8. The machine as described in claim 7, in which said drying oven is of inverted U-shape and. in which an air circulating means including air heating and air drying means is mounted between the arms of said inverted U- shaped oven to provide counterflow dry hot air in said oven.

9. In a machine for covering a tubular fabric with an external layer of a rubber or rubber-like substance, the combination of a vertical elongated sleeve the internal diameter of which is greater than the external diameter of the tubular fabric to determine the external diameter of the external layer, means for continuously pulling the tubular fabric through said sleeve, means for continuously supplying said sleeve at a supply level near its lower end with said rubber-like substance in liquid form, and heating means to promote the solidification of said rubber-like substance within said sleeve above said supply level.

10. In a machine as set forth in claim 9, including the provision of a container on which said sleeve is tightly mounted, and means to supply said substance under pressure into said container, whereby said substance is continuously supplied in said sleeve in the annular space formed between said tubular fabric and said sleeve.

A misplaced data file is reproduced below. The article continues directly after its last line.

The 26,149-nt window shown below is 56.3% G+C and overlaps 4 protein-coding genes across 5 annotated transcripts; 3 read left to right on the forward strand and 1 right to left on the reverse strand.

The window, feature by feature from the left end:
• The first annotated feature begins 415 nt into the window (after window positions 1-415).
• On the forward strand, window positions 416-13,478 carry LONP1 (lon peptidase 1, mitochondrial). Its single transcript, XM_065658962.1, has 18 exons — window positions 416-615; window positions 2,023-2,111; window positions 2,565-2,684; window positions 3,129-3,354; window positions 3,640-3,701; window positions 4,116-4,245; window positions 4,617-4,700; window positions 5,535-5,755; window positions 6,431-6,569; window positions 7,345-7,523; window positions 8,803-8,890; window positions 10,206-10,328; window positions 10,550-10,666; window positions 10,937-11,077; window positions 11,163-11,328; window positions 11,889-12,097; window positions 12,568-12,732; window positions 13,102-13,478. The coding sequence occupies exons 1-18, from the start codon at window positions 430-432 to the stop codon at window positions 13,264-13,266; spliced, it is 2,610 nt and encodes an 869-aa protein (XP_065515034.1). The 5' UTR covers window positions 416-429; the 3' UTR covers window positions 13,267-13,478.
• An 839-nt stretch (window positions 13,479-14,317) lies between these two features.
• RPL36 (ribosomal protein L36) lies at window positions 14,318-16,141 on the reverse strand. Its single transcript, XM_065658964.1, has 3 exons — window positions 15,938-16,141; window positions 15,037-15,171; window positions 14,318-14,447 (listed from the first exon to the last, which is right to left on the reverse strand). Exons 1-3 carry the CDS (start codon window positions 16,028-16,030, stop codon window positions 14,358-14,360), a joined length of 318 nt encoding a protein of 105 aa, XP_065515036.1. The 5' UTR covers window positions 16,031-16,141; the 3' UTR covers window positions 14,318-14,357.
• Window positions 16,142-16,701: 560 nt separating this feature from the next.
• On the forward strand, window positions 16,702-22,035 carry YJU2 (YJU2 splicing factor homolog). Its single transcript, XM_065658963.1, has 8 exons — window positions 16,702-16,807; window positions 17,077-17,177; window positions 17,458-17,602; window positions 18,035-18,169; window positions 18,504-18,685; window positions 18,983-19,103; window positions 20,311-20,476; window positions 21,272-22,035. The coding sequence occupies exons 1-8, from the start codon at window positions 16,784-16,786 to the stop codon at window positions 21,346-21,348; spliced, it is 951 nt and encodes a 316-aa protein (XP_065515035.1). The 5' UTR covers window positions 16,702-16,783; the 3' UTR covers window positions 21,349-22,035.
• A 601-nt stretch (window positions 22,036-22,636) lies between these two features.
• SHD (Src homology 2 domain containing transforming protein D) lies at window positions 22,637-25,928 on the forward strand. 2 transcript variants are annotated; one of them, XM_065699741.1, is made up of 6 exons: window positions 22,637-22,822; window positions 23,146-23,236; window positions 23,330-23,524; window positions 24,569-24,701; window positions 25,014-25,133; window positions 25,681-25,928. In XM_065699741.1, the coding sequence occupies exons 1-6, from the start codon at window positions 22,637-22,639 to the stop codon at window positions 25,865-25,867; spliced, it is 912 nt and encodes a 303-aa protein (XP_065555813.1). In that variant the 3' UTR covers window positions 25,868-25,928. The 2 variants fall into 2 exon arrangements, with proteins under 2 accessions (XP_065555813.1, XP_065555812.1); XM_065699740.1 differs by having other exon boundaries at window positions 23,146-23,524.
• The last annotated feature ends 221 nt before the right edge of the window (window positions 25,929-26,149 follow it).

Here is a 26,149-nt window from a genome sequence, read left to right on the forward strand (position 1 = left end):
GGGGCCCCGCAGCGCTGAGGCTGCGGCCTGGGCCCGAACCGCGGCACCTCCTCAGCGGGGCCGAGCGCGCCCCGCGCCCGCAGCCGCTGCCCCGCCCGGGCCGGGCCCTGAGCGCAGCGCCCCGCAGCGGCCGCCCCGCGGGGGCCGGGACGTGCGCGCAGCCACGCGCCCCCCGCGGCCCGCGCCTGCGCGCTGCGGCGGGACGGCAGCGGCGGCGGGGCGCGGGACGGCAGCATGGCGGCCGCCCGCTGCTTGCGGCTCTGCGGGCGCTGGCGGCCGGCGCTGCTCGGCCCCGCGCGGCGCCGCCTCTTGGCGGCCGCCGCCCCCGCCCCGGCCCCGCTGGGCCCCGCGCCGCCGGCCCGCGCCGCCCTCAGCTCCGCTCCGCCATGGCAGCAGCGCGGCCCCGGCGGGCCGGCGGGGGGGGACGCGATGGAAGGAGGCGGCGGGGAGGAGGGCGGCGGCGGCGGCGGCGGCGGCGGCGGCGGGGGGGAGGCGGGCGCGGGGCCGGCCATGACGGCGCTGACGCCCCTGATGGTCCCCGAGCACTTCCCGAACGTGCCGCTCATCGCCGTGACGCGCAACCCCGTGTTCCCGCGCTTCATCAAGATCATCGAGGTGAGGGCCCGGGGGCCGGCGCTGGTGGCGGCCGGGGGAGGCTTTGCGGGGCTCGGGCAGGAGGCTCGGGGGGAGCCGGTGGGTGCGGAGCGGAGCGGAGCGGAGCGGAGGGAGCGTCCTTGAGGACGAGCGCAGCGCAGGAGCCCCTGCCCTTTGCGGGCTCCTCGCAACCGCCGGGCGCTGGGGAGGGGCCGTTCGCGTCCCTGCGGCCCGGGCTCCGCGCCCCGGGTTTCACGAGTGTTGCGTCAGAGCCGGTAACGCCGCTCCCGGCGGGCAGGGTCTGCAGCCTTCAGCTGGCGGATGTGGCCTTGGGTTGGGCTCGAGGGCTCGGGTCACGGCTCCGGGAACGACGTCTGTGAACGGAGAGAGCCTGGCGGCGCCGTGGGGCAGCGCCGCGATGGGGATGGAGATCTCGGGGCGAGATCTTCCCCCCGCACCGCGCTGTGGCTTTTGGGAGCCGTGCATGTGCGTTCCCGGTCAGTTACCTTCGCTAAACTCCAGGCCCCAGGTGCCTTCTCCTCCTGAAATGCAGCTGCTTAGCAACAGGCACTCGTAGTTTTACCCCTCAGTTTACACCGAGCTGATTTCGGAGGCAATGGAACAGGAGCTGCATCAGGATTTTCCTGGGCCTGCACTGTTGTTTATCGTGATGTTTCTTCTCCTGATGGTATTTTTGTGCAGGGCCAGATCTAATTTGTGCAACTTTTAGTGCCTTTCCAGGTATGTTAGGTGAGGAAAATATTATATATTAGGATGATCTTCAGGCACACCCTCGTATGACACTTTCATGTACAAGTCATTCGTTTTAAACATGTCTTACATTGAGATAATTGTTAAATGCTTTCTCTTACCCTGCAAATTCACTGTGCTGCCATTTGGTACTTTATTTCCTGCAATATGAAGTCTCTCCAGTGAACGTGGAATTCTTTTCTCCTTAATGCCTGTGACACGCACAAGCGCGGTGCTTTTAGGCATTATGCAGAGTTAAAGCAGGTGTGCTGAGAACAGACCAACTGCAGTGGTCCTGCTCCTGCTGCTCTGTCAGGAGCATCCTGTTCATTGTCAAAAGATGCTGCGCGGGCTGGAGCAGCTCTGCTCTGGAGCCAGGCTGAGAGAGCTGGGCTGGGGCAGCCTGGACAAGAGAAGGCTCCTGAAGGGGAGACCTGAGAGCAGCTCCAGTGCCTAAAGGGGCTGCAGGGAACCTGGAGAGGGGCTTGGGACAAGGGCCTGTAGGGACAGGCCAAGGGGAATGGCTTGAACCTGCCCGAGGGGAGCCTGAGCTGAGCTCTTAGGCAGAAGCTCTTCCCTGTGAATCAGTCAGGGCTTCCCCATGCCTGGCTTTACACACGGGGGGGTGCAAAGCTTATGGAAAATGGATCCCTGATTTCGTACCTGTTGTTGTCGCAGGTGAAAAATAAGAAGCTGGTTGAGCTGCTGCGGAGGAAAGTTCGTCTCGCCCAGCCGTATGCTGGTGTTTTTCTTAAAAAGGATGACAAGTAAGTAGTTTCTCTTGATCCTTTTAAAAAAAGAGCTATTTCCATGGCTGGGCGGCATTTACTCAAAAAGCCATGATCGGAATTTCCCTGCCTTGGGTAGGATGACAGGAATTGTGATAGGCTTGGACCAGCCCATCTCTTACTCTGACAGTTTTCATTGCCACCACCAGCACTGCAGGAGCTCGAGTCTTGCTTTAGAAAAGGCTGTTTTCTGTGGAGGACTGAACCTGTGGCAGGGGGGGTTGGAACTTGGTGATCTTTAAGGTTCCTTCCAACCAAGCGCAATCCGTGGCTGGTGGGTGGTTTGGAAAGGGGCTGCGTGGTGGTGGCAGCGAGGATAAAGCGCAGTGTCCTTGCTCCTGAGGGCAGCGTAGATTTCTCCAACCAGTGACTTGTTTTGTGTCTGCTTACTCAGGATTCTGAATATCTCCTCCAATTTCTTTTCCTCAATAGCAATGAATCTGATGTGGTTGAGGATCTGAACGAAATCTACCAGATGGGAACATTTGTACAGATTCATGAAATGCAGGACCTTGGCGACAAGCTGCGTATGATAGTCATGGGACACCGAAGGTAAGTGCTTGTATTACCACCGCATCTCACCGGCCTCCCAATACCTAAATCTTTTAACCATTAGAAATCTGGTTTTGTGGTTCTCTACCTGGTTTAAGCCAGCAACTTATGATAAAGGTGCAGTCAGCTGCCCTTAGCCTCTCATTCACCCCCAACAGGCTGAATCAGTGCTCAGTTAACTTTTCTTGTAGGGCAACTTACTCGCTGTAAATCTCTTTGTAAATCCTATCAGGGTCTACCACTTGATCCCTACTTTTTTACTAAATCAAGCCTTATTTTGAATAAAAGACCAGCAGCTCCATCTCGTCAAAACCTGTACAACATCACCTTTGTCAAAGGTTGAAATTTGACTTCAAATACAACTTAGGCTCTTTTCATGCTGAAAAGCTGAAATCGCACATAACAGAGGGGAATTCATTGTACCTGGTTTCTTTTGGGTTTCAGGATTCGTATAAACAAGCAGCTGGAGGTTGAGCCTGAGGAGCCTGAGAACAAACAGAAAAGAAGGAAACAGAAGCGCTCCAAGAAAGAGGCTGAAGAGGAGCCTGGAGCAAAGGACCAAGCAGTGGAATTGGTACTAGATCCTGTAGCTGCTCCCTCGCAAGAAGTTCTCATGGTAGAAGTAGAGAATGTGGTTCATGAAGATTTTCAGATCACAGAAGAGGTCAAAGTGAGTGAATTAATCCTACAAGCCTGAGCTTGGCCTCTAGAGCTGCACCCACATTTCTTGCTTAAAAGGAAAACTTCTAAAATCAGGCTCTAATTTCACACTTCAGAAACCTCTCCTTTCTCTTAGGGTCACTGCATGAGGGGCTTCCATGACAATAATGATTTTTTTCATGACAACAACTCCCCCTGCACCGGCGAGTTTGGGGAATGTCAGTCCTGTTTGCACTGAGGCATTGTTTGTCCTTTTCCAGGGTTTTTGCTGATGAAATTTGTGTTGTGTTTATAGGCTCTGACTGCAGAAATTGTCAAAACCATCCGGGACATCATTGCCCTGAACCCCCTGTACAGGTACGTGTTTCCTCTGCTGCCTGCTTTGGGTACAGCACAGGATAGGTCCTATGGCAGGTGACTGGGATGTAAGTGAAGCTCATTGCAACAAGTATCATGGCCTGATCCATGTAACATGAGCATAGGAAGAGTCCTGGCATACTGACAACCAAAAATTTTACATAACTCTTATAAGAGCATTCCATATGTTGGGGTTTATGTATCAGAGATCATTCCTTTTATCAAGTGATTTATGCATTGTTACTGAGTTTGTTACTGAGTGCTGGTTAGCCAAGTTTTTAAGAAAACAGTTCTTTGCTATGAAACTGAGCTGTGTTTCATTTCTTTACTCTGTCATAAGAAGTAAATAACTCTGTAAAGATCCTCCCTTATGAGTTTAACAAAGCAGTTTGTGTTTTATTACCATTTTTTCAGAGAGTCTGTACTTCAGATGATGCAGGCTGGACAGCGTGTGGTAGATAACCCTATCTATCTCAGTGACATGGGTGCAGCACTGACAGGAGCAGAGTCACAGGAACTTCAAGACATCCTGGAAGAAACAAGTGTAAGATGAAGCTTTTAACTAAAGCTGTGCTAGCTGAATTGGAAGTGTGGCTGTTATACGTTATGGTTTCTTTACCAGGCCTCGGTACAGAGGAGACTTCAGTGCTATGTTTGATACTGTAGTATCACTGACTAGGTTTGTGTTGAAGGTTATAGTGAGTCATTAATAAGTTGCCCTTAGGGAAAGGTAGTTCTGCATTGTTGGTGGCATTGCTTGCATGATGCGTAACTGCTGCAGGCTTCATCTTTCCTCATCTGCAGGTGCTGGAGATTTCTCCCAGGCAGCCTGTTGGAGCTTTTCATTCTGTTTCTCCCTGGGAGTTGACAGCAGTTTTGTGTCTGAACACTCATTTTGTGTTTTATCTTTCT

11. A machine as set forth in claim 9, in which said elongated sleeve, said means for continuously supplying latex and said heating means form an assemblage supported floatingly against movement.

12. A machine for covering one surface of a fabric tube with rubber or rubber-like substance, comprising a vertical sleeve, means for continuously pulling said fabric tube through said sleeve, means for supplying said sleeve with a rubber compound in liquid form and to maintain a constant liquid free surface level in said sleeve to provide a constant pressure against the side of said fabric tube to be coated whereby said fabric tube is coated with liquid rubber compound, and means to cause solidification of said rubber compound coating said fabric tube within said sleeve as said fabric tube is pulled through said sleeve.